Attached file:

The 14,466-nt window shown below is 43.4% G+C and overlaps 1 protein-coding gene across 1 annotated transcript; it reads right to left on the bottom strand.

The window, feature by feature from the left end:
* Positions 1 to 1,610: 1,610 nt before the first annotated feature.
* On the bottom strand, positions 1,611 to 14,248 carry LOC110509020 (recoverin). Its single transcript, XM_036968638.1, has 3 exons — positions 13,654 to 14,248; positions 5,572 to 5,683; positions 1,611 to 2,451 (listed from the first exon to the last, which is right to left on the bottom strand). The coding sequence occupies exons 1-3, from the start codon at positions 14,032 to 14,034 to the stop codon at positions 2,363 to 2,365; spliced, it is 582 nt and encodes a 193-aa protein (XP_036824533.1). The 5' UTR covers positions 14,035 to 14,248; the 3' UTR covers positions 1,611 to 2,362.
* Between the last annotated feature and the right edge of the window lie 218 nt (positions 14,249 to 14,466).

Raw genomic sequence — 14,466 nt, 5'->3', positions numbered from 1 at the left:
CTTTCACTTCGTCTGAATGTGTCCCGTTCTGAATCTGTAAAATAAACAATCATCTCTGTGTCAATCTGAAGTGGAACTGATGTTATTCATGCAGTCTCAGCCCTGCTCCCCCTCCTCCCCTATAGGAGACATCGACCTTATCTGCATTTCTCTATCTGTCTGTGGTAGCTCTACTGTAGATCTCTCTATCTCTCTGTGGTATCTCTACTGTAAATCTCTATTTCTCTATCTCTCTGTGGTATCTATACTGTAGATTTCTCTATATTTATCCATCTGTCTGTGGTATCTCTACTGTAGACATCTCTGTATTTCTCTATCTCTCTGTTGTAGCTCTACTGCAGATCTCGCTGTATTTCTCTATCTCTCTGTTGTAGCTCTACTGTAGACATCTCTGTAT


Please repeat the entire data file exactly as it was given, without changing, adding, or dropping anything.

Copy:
The 14,466-nt window shown below is 43.4% G+C and overlaps 1 protein-coding gene across 1 annotated transcript; it reads right to left on the bottom strand.

The window, feature by feature from the left end:
* Positions 1 to 1,610: 1,610 nt before the first annotated feature.
* On the bottom strand, positions 1,611 to 14,248 carry LOC110509020 (recoverin). Its single transcript, XM_036968638.1, has 3 exons — positions 13,654 to 14,248; positions 5,572 to 5,683; positions 1,611 to 2,451 (listed from the first exon to the last, which is right to left on the bottom strand). The coding sequence occupies exons 1-3, from the start codon at positions 14,032 to 14,034 to the stop codon at positions 2,363 to 2,365; spliced, it is 582 nt and encodes a 193-aa protein (XP_036824533.1). The 5' UTR covers positions 14,035 to 14,248; the 3' UTR covers positions 1,611 to 2,362.
* Between the last annotated feature and the right edge of the window lie 218 nt (positions 14,249 to 14,466).

Raw genomic sequence — 14,466 nt, 5'->3', positions numbered from 1 at the left:
CTTTCACTTCGTCTGAATGTGTCCCGTTCTGAATCTGTAAAATAAACAATCATCTCTGTGTCAATCTGAAGTGGAACTGATGTTATTCATGCAGTCTCAGCCCTGCTCCCCCTCCTCCCCTATAGGAGACATCGACCTTATCTGCATTTCTCTATCTGTCTGTGGTAGCTCTACTGTAGATCTCTCTATCTCTCTGTGGTATCTCTACTGTAAATCTCTATTTCTCTATCTCTCTGTGGTATCTATACTGTAGATTTCTCTATATTTATCCATCTGTCTGTGGTATCTCTACTGTAGACATCTCTGTATTTCTCTATCTCTCTGTTGTAGCTCTACTGCAGATCTCGCTGTATTTCTCTATCTCTCTGTTGTAGCTCTACTGTAGACATCTCTGTAT